• Speaking Of The Devil

    PAUL INGRAM'S DAUGHTERS ARE EVERY parent's worst nightmare. Ericka and Julie were obedient, responsible girls and faithful to their family's fundamentalist religion. Julie had won the state championship in the Future Homemakers of America contest two years in a row. Then, in the fall of 1988, when Ericka was 22 and Julie 18, both daughters suddenly moved out of their parents' house in Olympia, Wash. Several weeks later, they told their mother and the authorities that their father had been sexually molesting them for years. Before long they were embellishing their accusations with descriptions of Satan worship that included gang rape and the slaughter of babies. Several of the men they identified as members of the cult worked in the Thurston County Sheriff's department, where Paul Ingram was a deputy. But the most frightening thing about the case was that without a shred of corroborating evidence, Ericka and Julie convinced everyone-including their father-that their story was true.In...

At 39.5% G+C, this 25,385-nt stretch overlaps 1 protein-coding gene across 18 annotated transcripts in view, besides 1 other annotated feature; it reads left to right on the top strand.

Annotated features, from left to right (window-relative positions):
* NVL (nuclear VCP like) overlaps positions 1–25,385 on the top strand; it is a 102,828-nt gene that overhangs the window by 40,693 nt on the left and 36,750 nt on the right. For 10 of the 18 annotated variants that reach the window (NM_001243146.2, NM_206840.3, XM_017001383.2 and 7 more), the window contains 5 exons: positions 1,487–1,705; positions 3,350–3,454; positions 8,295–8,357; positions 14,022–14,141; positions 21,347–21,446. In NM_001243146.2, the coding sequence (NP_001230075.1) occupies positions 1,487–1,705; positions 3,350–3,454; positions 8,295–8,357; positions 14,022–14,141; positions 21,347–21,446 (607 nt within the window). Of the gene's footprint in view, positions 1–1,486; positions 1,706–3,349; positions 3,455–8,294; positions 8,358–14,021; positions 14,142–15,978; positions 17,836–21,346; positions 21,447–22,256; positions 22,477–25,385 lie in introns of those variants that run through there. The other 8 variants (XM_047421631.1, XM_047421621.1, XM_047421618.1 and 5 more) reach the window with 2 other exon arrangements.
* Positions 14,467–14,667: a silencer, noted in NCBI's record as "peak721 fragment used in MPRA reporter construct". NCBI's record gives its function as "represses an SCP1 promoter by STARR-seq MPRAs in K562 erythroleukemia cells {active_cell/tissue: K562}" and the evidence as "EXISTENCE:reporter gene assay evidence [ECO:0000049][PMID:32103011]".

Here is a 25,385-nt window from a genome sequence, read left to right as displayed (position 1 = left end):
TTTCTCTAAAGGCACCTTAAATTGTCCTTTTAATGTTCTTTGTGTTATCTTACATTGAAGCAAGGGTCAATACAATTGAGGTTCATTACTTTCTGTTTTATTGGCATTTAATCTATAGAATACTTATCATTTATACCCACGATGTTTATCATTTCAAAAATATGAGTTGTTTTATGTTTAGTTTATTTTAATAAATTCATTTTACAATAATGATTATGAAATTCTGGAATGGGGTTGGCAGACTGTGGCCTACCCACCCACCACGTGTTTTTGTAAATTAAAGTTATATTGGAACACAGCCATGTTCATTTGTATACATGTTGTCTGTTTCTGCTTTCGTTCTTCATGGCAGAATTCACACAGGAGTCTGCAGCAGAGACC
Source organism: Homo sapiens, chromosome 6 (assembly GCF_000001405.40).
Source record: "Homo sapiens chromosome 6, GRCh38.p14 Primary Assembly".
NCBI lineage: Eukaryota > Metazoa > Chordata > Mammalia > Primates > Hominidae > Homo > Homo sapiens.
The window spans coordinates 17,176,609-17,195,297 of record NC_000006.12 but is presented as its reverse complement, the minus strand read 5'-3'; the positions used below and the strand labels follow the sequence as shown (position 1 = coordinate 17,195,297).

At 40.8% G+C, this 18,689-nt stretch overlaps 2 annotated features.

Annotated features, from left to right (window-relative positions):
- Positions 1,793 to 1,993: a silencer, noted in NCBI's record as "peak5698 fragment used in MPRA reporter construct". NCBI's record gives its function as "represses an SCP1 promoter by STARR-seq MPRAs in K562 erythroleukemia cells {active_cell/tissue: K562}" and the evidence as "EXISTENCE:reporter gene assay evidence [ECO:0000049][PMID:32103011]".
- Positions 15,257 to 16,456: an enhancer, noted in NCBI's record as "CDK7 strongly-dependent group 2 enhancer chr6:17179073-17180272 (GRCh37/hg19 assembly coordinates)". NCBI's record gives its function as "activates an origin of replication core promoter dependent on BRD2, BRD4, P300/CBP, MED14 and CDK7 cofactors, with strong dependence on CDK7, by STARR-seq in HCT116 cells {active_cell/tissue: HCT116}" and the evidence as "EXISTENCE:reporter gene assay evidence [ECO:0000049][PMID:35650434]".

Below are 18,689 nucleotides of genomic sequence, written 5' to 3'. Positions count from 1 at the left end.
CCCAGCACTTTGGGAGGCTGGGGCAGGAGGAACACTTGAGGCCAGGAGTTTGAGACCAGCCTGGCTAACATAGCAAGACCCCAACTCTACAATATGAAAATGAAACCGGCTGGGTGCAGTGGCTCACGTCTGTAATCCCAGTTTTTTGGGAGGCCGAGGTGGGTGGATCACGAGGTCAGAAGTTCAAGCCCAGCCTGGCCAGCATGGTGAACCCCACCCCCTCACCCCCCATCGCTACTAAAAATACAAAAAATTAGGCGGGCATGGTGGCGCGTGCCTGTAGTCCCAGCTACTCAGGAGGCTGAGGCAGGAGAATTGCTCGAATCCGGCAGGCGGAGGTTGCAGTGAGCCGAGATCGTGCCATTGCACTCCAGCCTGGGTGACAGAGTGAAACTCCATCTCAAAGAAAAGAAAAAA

• The New Publishers' Row

    IN THE WORLD OF BOOK PUBLISHING, Richard Snyder is known as a pugnacious businessman who's never at a loss for words. So it's surprising to find the chairman of Paramount Publishing peevish and defensive. "Why should the book business be inefficient?" he asked in an interview with NEWSWEEK. "Why is that the glorification of literature?" ...
  • The Ghost Writer At Home On The Range

    THE WIND HAD BECOME EVEN MORE SEVERE, AND HE HAD THE SICKENING SENSE THAT HE, NOT HIS HAT, WAS ABOUT TO BLOW AWAY. THERE WASN'T A TREE IN SIGHT THAT HE COULD SEE: JUST ENDLESS PLAIN. UNLESS HE COULD ROLL UP AGAINST A WAGON WHEEL, AS HIS HAT HAD, THERE WOULD BE NOTHING TO STOP HIM FOR DAYS, IF HE BLEW AWAY. HE KNEW IT WAS AN ABSURD FEELING: GROWN MEN, ESPECIALLY HEAVY MEN SUCH AS HIMSELF, DIDN'T JUST BLOW AWAY. YET THE FEELING PERSISTED, AND EVERY TIME HE HAPPENED TO GLANCE ACROSS THE STREET AND SEE NOTHING--NOTHING AT ALL EXCEPT GRASS AND SKY--THE FEELING GOT WORSE. ...
  • The Blues In High Cotton